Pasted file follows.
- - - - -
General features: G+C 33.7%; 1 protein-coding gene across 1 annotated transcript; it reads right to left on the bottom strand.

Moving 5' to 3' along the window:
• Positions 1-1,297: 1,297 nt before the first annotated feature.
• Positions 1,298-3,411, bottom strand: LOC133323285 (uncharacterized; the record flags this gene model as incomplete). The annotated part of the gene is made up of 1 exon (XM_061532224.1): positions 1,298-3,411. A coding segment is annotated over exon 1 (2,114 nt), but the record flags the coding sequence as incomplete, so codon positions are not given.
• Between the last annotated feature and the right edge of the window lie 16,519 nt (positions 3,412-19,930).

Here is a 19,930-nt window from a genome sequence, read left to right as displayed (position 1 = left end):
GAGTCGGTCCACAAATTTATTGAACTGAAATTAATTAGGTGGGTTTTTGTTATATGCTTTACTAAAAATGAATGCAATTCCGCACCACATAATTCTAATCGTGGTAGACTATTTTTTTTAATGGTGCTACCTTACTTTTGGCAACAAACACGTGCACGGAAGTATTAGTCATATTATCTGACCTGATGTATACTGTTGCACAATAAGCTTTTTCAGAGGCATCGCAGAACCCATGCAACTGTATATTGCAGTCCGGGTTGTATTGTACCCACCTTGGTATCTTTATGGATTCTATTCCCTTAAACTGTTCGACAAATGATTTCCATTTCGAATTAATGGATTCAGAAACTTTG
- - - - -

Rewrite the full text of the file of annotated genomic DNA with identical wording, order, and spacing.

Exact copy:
General features: G+C 33.7%; 1 protein-coding gene across 1 annotated transcript; it reads right to left on the bottom strand.

Moving 5' to 3' along the window:
• Positions 1-1,297: 1,297 nt before the first annotated feature.
• Positions 1,298-3,411, bottom strand: LOC133323285 (uncharacterized; the record flags this gene model as incomplete). The annotated part of the gene is made up of 1 exon (XM_061532224.1): positions 1,298-3,411. A coding segment is annotated over exon 1 (2,114 nt), but the record flags the coding sequence as incomplete, so codon positions are not given.
• Between the last annotated feature and the right edge of the window lie 16,519 nt (positions 3,412-19,930).

Here is a 19,930-nt window from a genome sequence, read left to right as displayed (position 1 = left end):
GAGTCGGTCCACAAATTTATTGAACTGAAATTAATTAGGTGGGTTTTTGTTATATGCTTTACTAAAAATGAATGCAATTCCGCACCACATAATTCTAATCGTGGTAGACTATTTTTTTTAATGGTGCTACCTTACTTTTGGCAACAAACACGTGCACGGAAGTATTAGTCATATTATCTGACCTGATGTATACTGTTGCACAATAAGCTTTTTCAGAGGCATCGCAGAACCCATGCAACTGTATATTGCAGTCCGGGTTGTATTGTACCCACCTTGGTATCTTTATGGATTCTATTCCCTTAAACTGTTCGACAAATGATTTCCATTTCGAATTAATGGATTCAGAAACTTTG